Date of Award
Dupont, Robert L.
William C. C. Claiborne found himself a stranger in a strange land. Almost more a colonial governor of a European power rather than an American statesman, Claiborne grappled with maintaining a militia force for the Territory of Orleans, now the present day state of Louisiana. He built upon the volunteer companies he found within the city of New Orleans, but had little success molding the entire militia into an effective, efficient military force. Claiborne, hoping to use the fear generated by the January 1811 slave revolt to spur militia reform, maintained an active correspondence with the state's legislators, the area's military commanders, the members of the Louisiana congressional delegation, and even the President of the United States for assistance with militia matters. Ultimately, Claiborne failed and the British attack on New Orleans in 1814/1815 made the matter of reform academic.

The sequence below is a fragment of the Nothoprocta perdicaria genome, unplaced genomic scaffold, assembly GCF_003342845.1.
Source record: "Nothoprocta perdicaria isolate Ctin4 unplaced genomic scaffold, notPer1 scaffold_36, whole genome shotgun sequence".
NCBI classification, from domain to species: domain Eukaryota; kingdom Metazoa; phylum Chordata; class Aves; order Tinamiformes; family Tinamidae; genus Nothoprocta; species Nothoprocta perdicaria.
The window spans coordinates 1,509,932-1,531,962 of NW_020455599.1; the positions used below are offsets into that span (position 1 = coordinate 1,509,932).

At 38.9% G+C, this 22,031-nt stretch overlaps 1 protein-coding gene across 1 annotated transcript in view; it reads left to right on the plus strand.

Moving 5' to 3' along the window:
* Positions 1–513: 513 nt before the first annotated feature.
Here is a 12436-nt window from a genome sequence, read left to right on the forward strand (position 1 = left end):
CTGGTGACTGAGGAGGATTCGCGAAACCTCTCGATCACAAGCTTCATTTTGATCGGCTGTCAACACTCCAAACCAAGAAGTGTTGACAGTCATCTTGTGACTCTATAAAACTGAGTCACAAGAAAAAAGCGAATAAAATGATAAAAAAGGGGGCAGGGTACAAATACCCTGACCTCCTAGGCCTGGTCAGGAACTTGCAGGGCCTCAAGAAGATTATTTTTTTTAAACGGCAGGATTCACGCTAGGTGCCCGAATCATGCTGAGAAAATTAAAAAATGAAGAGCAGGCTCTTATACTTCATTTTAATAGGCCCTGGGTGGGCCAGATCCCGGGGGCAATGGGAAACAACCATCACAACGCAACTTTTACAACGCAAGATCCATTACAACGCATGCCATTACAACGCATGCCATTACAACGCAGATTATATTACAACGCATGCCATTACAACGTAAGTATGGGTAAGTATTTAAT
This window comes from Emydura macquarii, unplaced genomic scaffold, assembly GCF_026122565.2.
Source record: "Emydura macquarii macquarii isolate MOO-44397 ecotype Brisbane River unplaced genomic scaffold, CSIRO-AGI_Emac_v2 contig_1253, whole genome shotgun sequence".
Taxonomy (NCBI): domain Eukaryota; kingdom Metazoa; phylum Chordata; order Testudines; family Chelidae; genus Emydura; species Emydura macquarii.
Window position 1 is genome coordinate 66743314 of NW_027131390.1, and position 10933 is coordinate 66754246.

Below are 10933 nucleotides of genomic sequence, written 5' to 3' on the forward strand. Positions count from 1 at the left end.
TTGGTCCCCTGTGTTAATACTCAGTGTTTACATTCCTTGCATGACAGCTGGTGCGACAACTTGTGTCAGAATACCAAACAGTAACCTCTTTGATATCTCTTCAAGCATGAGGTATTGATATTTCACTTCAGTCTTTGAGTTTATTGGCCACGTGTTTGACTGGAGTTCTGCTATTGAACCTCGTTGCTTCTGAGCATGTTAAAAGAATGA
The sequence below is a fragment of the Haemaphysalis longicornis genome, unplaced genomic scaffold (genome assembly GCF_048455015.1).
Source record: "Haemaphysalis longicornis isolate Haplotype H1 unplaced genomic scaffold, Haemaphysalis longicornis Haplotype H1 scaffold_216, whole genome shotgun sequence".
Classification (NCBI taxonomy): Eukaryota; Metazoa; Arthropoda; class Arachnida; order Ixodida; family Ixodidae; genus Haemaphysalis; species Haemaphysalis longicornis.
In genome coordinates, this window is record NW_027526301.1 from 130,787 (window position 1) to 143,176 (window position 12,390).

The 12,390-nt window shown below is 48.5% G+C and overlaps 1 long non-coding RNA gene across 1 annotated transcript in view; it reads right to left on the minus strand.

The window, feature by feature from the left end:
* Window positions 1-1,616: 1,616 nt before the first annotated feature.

Edwards, Michael J., "A "Melancholy Experience:" William C. C. Claiborne and the Louisiana Militia, 1811-1815" (2011). University of New Orleans Theses and Dissertations. 119.